Qualys Blog

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Juan C. Perez

My Life as a Chief Security Officer

Gerhard Eschelbeck, Google’s VP of security and privacy engineering, worked at Qualys in the early- to mid-2000s and remembers it as a then-fledgling company brimming with passion and energy about its mission to change vulnerability management.

“It’s amazing to see the growth of the company, and the success and the trust you all have given to a technology that started about 15 years ago,” Eschelbeck said Wednesday at his keynote titled “My Life as a Chief Security Officer” during the Qualys Security Conference in Las Vegas.

Since then, the stakes have risen in the information security industry, driven equally by the aggressiveness of hackers and by the sophistication of protection mechanisms that have been developed. Qualys is emblematic of the latter, Eschelbeck said.

“Just looking alone at the expansion and growth Qualys has experienced over the past 15 years, it’s pretty impressive, from its start as a VM scanner in the cloud to a platform of technologies that protects enterprises today,” he said.

Security at Google

googleAt Google, which he joined about two years ago, Eschelbeck leads a global team of about 600 tasked with protecting users’ data and privacy. “We look at security and privacy for Google as two sides of the same coin,” he said.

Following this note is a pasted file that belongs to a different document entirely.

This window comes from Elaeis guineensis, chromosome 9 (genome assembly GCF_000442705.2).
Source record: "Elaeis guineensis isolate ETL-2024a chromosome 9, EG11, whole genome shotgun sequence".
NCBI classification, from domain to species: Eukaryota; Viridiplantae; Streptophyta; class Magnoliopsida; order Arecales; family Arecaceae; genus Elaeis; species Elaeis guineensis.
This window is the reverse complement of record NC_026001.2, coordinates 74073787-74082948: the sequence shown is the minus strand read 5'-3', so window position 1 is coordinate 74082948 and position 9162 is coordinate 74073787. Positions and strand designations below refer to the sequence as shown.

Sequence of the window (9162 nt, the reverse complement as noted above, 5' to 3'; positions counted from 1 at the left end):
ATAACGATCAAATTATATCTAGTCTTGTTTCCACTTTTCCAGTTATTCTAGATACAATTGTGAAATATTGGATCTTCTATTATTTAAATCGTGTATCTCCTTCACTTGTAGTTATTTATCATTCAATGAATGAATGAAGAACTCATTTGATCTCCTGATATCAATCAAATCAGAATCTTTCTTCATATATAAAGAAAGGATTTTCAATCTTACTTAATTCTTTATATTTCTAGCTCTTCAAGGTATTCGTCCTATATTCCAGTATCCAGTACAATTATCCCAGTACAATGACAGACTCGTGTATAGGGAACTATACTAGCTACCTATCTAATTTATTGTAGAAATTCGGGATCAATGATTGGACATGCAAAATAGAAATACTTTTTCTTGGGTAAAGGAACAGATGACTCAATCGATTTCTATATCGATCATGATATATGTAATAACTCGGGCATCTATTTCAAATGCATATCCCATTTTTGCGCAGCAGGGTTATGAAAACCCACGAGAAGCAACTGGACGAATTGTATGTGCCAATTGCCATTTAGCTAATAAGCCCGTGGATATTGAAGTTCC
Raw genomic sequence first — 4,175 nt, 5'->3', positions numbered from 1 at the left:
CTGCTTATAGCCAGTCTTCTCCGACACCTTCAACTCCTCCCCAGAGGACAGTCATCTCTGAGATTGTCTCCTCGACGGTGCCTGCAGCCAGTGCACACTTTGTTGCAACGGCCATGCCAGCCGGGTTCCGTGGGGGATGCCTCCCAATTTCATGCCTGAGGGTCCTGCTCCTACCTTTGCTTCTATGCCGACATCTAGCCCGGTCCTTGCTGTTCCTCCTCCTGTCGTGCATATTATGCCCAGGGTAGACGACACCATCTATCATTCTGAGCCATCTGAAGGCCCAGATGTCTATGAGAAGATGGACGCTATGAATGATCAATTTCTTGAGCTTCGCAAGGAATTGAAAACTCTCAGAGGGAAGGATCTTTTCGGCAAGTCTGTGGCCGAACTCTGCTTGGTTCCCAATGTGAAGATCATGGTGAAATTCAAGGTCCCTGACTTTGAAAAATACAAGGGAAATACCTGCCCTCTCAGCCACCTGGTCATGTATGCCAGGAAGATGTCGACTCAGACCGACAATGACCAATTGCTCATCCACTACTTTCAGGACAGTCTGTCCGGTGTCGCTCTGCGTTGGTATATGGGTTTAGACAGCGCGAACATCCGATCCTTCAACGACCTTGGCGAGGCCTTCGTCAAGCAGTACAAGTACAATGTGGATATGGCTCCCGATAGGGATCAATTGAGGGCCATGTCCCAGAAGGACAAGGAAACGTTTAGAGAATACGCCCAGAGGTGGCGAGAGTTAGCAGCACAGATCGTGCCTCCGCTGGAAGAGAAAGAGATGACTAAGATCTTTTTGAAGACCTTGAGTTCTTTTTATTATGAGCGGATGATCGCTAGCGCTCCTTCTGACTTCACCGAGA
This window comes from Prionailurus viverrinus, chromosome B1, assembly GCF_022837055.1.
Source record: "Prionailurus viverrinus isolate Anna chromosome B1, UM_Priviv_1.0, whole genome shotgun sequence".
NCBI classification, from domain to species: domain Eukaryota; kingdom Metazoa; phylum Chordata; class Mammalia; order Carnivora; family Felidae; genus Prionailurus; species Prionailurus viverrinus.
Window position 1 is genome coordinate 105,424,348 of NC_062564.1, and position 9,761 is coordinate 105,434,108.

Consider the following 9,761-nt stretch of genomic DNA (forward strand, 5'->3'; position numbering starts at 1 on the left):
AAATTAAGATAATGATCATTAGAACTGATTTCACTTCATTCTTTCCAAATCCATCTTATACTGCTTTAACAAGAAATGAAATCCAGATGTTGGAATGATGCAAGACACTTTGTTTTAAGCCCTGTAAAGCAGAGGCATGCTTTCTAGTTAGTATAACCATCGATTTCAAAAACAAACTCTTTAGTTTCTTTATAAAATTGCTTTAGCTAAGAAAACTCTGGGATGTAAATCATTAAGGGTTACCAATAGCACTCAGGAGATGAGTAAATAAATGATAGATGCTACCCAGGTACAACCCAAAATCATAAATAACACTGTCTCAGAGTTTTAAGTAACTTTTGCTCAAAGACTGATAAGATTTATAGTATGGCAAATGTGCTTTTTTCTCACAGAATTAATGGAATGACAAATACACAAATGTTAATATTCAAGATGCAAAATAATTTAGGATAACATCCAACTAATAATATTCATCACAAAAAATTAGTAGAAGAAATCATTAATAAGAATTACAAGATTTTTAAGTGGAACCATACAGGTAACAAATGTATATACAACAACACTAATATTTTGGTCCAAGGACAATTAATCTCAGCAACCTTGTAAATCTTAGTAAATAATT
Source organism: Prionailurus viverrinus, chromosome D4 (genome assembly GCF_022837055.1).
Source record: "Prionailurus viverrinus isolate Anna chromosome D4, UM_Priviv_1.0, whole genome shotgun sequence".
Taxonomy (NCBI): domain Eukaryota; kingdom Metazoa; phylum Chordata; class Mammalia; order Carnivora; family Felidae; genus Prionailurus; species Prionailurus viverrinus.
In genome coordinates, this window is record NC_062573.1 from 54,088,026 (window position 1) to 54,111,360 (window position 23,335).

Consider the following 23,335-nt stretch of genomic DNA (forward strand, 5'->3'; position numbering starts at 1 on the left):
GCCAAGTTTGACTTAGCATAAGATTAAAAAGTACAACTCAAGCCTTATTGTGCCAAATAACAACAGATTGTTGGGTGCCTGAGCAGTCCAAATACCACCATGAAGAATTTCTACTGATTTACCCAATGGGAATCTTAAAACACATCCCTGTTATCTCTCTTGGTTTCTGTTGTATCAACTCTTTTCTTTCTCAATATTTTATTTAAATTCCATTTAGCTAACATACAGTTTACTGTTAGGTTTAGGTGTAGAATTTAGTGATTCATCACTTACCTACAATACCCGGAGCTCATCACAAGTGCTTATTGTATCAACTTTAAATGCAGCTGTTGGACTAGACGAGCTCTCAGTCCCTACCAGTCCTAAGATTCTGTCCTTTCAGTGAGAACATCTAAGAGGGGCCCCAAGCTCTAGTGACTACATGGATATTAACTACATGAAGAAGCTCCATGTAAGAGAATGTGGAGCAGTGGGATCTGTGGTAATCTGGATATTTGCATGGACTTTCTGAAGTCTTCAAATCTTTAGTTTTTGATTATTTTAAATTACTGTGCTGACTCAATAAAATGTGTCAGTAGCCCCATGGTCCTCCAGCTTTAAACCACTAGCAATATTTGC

Google has made a big bet on the cloud, and it understands that security will be a deciding and determining factor for its success.

Diversity is at the root of Google’s approach to security. Eschelbeck’s team is spread out over 14 locations worldwide, and the staff – engineers, product managers, researchers — is very diverse in different ways, including background, education, capabilities and culture.

“That’s what’s needed in security,” he said.

During a question-and-answer period, Eschelbeck was asked about his opinion on the importance of network visibility in security – the main topic of the conference – and on how well Google is doing in this area.

“We have tremendous visibility into our infrastructure based on the defense mechanisms we have in place,” he said.

“We have a very clear picture of what we have on our network and therefore we can apply the respective defense mechanisms and protections,” he added.

Asked what keeps him up at night, Eschelbeck answered with a common concern for businesses everywhere: Supply chain risk.

He said that while Google is fortunate that it can build most of its computer systems itself, it still has to rely on hardware and infrastructure partners to a certain extent.

While it does very deep and granular security audits of those partners and products, it’s continually aiming for more transparency and openness.

“It’s an area where there are some blind spots,” he said.

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